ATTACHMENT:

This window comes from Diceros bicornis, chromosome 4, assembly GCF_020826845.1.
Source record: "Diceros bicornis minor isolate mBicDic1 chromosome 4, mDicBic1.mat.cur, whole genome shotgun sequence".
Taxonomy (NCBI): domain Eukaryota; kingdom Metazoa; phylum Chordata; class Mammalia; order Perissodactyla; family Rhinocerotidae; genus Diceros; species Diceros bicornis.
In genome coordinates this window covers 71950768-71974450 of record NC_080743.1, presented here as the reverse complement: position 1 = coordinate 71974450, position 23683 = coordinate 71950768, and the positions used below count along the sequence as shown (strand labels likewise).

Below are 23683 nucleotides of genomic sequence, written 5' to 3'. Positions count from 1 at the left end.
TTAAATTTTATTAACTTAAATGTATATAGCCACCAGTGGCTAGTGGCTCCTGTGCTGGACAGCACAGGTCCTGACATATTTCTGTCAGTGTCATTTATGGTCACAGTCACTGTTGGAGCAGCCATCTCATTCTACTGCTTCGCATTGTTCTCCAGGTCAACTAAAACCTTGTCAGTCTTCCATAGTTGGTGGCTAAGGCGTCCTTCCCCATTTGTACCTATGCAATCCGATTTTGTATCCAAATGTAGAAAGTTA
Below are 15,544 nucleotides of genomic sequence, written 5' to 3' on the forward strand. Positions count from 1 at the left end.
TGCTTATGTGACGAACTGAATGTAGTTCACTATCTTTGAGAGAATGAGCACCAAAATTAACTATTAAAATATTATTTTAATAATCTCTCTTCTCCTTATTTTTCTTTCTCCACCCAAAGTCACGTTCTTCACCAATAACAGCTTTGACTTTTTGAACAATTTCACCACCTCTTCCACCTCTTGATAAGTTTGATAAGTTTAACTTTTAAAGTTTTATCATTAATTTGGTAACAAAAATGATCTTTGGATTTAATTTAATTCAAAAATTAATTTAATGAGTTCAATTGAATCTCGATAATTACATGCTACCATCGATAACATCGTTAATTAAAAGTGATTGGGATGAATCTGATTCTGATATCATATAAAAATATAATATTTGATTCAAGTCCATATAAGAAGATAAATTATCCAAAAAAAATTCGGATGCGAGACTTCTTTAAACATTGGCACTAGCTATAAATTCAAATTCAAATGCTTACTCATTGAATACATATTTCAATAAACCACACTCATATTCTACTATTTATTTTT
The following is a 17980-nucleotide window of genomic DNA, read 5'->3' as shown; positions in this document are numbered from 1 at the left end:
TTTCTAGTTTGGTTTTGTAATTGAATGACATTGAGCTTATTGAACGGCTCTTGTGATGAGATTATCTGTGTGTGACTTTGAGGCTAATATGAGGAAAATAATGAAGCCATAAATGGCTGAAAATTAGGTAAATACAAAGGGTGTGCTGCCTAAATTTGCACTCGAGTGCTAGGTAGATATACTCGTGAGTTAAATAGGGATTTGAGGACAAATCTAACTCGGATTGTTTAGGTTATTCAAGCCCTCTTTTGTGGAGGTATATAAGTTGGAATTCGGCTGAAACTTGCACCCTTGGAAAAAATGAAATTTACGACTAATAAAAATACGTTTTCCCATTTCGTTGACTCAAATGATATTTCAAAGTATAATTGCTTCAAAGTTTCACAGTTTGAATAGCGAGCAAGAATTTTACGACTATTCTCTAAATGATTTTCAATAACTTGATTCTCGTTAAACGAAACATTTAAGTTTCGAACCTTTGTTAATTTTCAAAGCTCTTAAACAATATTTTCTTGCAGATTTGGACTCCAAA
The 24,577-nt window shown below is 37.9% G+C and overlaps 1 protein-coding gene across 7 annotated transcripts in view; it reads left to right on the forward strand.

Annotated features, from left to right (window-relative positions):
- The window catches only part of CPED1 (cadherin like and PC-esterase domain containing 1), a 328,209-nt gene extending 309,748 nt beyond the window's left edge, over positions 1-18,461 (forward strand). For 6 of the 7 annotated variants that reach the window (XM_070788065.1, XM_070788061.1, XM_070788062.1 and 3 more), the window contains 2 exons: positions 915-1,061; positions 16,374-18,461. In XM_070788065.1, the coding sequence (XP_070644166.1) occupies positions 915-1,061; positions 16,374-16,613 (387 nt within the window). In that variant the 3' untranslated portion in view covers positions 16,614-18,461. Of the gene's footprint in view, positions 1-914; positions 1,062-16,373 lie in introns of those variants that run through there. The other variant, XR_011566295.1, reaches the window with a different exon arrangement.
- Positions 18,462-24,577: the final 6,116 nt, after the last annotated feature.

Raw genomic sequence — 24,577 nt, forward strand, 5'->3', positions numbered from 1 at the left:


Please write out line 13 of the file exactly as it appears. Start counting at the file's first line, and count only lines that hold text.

- The window catches only part of CPED1 (cadherin like and PC-esterase domain containing 1), a 328,209-nt gene extending 309,748 nt beyond the window's left edge, over positions 1-18,461 (forward strand). For 6 of the 7 annotated variants that reach the window (XM_070788065.1, XM_070788061.1, XM_070788062.1 and 3 more), the window contains 2 exons: positions 915-1,061; positions 16,374-18,461. In XM_070788065.1, the coding sequence (XP_070644166.1) occupies positions 915-1,061; positions 16,374-16,613 (387 nt within the window). In that variant the 3' untranslated portion in view covers positions 16,614-18,461. Of the gene's footprint in view, positions 1-914; positions 1,062-16,373 lie in introns of those variants that run through there. The other variant, XR_011566295.1, reaches the window with a different exon arrangement.